The Sunday Mail
The local market waited for what seemed to be an eternity for the Monetary Policy Statement (MPS), which was eventually delivered on Wednesday.
Cynics laughed and jeered, but gold-collared executives in industry cheered. As what the fiscal and monetary policies continue to say, Zimbabwe began currency reforms in October last year, which makes last week’s monetary policy a sequel to a pre-determined plan to restore economic stability.
For the layman, “economic stability” and “currency reform” would mean having money that inherently has value and, by implication, buying power.
It means stable prices on shop-shelves and a predictable pricing regime that makes the consumer confident enough to save their hard-earned money.
And this journey began with the separation of US dollar accounts from electronic money (RTGS) balances, the bulk of which was created through the disproportionate issuance of Treasury Bills.
Essentially, the country was borrowing from the future in the hope that it would be sufficiently able to generate money in future to repay these domestic debts. This is why the Reserve Bank of Zimbabwe (RBZ) – before the momentous political transition to the new political administration in November 2017 – had flagged the need for a scientific or actuarial evaluation to determine the exact stock of TBs that the economy could support.
The central bank, justifiably, was worried. By June last year, there was more than $9 billion that was circulating in Zimbabwe, of which a pitiable $379 million were bond notes and coins.
As classical economics will dictate, the bad money, not tethered on any meaningful value, began to chase after the good money – the US dollars and the bond notes that were anchored by the Afreximbank facility. Naturally, bond notes become scarce and the greenback disappeared.
But, observably, since the bold decision in October last year to separate accounts, the US dollar has been flowing back to the system, rising from US$130 million to US$600 million – a whopping US$470 million growth – in the past five months. And last week, authorities made yet another tough call: liberalising the exchange rate between the domestic stock of money (RTGS and bond notes) – now called RTGS dollars – and the US dollar through introducing an inter-bank market.
Economists rightfully called the decision “brave”.
Yes, liberalising the exchange rate was particularly brave because it risked creating volatility in the market and the attendant price hikes. Pensions, too, could have been wiped out by one fell swoop.
However, it seems the fiscal and monetary authorities have done extensive pre-mortem work by putting safeguards to protect pension savings. (Read our lead story in the business section).
You would imagine that it was taxing work, which explains why the MPS came late. That the exchange rate has been stable for the past five months, even after the liberalisation of the exchange rate, demonstrates the telling impact of fiscal discipline and prudential management of the new political administration.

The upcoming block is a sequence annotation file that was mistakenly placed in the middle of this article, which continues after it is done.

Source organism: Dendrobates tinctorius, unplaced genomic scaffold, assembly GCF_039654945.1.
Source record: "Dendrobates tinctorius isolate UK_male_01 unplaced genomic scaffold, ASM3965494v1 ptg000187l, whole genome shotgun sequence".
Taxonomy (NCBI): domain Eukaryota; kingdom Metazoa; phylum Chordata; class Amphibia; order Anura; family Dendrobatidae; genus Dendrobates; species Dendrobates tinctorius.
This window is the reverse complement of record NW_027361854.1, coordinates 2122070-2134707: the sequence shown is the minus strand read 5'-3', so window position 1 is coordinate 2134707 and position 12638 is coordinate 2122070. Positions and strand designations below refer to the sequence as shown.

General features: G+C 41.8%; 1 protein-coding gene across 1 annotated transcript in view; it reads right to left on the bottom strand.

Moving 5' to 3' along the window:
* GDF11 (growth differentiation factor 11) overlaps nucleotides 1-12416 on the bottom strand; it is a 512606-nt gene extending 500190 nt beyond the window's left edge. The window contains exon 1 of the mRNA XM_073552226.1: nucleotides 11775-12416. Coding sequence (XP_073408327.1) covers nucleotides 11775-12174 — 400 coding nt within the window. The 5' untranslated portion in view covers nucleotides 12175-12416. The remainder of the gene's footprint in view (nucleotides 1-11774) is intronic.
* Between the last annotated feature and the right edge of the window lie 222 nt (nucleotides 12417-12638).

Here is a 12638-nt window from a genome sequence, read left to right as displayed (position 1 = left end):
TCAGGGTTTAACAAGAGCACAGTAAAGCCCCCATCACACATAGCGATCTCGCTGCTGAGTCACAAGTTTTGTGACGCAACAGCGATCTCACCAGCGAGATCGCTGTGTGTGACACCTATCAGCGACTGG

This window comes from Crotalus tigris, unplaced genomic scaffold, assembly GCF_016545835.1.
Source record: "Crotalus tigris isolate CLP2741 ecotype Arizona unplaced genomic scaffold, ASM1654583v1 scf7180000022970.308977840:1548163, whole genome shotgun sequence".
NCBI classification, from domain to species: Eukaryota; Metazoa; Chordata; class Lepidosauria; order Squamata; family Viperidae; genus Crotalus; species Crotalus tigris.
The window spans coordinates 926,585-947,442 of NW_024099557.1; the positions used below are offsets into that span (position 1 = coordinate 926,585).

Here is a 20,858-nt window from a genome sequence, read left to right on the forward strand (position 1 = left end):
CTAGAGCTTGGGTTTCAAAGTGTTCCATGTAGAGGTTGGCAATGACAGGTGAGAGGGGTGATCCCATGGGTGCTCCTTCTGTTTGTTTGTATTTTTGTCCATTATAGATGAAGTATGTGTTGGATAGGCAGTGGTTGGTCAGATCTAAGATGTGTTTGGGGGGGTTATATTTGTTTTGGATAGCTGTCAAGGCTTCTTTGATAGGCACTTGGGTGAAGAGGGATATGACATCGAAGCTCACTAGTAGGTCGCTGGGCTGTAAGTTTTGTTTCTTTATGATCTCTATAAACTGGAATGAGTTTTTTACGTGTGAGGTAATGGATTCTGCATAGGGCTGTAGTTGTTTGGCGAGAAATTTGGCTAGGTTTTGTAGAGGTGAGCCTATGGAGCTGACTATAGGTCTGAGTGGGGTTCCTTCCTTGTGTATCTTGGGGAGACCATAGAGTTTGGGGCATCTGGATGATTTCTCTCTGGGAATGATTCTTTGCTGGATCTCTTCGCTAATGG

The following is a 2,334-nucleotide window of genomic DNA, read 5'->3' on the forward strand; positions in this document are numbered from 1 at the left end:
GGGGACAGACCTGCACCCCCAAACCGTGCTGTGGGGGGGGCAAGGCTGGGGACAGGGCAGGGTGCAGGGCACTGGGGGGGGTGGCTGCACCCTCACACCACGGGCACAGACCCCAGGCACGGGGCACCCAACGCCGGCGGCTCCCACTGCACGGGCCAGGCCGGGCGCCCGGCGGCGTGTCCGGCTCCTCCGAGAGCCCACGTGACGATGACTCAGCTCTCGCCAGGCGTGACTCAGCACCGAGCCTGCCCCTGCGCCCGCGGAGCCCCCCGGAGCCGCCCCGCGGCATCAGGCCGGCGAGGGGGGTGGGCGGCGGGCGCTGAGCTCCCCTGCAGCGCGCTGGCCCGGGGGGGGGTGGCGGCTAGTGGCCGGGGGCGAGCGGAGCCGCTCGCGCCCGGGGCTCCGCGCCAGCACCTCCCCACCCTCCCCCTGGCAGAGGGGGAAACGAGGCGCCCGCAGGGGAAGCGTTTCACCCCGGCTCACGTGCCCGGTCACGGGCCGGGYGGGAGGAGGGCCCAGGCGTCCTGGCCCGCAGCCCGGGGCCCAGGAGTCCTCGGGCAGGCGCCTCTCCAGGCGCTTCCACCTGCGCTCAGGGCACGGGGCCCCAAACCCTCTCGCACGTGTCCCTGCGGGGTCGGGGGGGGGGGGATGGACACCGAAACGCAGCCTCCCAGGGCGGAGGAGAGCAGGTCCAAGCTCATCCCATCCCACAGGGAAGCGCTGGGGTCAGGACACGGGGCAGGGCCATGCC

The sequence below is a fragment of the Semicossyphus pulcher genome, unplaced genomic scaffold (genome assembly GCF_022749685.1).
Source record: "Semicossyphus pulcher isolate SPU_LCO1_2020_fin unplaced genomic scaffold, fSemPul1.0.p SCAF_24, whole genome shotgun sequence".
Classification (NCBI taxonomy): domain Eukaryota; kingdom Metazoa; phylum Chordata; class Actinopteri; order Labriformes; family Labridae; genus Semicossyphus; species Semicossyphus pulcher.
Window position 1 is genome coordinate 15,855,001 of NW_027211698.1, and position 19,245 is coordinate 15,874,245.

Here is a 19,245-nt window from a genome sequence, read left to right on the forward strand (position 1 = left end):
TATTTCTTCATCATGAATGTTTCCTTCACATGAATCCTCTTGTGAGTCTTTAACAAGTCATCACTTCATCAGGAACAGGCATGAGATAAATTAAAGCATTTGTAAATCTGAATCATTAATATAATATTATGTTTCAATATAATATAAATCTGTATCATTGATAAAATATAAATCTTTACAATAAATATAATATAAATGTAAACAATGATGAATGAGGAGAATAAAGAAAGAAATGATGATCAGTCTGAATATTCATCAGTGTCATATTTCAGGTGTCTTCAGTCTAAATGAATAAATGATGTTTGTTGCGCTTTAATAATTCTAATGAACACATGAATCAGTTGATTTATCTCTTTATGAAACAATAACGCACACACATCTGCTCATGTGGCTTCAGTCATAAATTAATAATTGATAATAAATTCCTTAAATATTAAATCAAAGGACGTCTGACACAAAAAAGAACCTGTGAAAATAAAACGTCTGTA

It highlights that Government is being successful in putting the economy on an even keel. There are no signs that the authorities will relent, at least any time soon.
They have vowed to continue to be disciplined. RBZ Governor Dr John Mangudya instructively said last week: “To anchor price stability, the (central) bank shall aggressively intervene in the market to sterilise liquidity so as to help contain inflationary and exchange rate pressures. The bank will also implement a monetary targeting framework, with monetary aggregates as operational targets for monetary policy. Under this framework, the bank will appropriately target growth in base money with a view to help stabilise and anchor macroeconomic stability.”
The imminent introduction of a bank rate – where the central bank sets the key rate for the market – including the already existing statutory reserve requirements – which is now used to mop-up excess money from the financial system – indicate that the RBZ is slowly regaining the instruments to influence the direction of the market.
Put simply, contrary to conditions that existed in a predominantly US-dollar multicurrency environment, where the apex bank effectively had its hands tied behind its back, monetary authorities can now effectively intervene to control the amount of money in the market.
In essence, this is the hallmark of the President Mnangagwa-led administration: it is not afraid to make “bold” and “tough” decisions. Zimbabwe has been kicking the can down the road for a long time for fear of the pain that was inherent in making the much-needed structural adjustments to the economy.
Leadership, as President Mnangagwa often says, is about taking the people were they ought to be, and not where they want to be.
An encouraging picture is already beginning to emerge.
Like fitting the pieces of a jigsaw puzzle, Zimbabwe is well on its way to sustainable macroeconomic stability, which is the springboard for any economic development.
Slowly, but surely, we are getting there.